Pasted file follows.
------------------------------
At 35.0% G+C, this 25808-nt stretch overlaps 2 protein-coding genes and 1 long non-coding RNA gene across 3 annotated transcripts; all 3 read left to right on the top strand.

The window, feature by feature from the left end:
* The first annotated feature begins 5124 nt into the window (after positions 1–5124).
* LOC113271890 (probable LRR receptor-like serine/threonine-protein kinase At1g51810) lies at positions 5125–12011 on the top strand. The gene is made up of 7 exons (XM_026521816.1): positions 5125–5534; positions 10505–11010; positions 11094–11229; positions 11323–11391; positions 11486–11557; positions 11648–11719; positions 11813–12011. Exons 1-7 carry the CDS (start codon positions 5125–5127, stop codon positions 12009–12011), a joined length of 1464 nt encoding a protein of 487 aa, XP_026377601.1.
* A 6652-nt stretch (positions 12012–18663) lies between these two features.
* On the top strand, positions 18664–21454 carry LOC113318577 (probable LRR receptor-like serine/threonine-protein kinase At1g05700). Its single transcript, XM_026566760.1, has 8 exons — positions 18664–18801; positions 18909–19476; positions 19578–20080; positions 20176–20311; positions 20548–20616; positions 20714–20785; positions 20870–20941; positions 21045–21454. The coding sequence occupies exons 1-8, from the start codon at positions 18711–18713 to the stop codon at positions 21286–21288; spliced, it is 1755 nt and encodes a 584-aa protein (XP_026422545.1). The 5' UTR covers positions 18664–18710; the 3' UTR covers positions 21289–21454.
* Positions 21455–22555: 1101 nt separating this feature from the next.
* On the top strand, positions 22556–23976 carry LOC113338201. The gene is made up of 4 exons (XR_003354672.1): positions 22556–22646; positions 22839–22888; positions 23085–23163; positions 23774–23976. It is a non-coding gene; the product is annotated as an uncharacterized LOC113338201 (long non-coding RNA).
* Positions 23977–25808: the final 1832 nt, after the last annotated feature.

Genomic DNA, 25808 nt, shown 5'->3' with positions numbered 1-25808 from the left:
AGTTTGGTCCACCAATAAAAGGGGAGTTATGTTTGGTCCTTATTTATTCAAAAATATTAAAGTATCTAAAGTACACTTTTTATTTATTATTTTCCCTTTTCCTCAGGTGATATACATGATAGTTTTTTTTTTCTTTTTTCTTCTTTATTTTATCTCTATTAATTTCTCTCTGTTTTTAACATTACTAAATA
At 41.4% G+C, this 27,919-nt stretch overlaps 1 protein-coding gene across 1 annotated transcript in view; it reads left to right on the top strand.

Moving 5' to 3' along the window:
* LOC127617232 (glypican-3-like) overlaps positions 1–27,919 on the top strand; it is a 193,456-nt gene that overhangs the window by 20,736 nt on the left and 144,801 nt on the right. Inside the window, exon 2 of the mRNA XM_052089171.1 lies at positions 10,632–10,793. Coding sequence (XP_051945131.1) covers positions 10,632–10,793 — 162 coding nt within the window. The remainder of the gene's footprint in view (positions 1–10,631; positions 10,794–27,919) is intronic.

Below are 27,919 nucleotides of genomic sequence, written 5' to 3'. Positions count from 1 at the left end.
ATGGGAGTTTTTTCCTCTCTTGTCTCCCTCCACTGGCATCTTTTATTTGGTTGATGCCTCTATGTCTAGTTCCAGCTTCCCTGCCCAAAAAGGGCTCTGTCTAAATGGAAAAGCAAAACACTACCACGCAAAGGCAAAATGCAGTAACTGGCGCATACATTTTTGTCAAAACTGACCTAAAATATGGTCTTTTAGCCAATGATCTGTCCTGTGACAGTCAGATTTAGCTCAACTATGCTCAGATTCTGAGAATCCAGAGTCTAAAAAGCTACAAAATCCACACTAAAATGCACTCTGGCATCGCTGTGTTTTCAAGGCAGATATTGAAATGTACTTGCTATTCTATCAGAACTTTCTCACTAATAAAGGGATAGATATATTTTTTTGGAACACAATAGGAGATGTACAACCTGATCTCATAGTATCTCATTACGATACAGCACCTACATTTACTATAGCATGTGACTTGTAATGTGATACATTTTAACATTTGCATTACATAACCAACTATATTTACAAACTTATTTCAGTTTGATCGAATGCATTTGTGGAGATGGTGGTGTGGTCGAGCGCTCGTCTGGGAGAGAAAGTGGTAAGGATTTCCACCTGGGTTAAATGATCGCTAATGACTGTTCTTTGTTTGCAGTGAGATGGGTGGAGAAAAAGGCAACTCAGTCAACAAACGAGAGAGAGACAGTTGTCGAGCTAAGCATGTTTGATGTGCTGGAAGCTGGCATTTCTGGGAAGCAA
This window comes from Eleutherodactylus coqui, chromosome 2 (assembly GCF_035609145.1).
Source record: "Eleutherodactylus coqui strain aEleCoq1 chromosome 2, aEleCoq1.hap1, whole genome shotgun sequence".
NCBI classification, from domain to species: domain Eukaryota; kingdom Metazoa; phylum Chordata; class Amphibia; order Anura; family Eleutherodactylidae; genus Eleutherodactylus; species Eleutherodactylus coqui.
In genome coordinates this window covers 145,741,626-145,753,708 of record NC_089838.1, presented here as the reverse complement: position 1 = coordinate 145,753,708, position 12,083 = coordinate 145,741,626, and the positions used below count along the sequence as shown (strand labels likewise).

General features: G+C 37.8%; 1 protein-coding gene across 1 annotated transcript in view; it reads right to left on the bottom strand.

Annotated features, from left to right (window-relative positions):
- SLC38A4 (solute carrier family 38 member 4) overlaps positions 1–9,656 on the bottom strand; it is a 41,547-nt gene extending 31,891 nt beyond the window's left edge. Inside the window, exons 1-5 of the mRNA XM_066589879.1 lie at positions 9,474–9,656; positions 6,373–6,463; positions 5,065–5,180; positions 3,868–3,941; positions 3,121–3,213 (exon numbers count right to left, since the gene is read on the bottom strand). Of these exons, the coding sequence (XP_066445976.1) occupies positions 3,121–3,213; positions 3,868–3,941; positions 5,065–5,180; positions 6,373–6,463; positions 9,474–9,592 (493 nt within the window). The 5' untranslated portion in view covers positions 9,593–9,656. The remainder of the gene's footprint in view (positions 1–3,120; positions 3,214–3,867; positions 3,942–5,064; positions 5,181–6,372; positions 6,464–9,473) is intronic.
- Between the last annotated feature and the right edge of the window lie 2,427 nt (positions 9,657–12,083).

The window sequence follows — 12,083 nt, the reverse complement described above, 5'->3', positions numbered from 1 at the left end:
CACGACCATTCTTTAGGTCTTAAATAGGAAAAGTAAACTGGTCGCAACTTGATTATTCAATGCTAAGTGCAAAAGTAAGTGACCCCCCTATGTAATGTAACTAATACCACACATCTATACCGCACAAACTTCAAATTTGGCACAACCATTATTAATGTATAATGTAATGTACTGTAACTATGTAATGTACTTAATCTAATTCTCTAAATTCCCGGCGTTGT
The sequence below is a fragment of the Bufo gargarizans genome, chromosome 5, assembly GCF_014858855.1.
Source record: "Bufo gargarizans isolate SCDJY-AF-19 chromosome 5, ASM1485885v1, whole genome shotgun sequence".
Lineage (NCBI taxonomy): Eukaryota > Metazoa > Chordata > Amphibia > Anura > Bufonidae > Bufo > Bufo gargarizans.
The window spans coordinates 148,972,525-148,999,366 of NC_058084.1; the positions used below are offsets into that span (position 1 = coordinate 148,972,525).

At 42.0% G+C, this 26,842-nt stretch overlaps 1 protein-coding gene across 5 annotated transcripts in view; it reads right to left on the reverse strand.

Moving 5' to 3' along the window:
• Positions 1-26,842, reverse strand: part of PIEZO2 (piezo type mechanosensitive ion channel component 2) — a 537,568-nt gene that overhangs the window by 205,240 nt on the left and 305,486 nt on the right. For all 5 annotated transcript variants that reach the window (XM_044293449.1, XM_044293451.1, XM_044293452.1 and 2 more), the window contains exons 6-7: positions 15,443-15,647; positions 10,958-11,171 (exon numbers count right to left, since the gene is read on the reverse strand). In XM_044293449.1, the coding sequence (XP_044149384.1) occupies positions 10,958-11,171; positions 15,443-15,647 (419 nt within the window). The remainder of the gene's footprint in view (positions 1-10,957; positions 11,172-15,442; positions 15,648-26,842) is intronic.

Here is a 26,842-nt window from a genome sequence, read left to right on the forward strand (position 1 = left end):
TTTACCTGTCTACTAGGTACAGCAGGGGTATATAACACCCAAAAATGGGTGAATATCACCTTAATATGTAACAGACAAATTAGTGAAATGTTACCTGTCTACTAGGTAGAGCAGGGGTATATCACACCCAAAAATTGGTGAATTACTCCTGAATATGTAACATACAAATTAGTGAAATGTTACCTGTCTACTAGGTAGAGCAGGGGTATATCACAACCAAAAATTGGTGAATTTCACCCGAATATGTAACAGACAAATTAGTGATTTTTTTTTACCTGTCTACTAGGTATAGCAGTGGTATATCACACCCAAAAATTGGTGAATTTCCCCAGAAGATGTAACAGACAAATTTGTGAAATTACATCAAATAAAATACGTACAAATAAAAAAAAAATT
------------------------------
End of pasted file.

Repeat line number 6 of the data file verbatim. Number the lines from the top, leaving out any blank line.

* On the top strand, positions 18664–21454 carry LOC113318577 (probable LRR receptor-like serine/threonine-protein kinase At1g05700). Its single transcript, XM_026566760.1, has 8 exons — positions 18664–18801; positions 18909–19476; positions 19578–20080; positions 20176–20311; positions 20548–20616; positions 20714–20785; positions 20870–20941; positions 21045–21454. The coding sequence occupies exons 1-8, from the start codon at positions 18711–18713 to the stop codon at positions 21286–21288; spliced, it is 1755 nt and encodes a 584-aa protein (XP_026422545.1). The 5' UTR covers positions 18664–18710; the 3' UTR covers positions 21289–21454.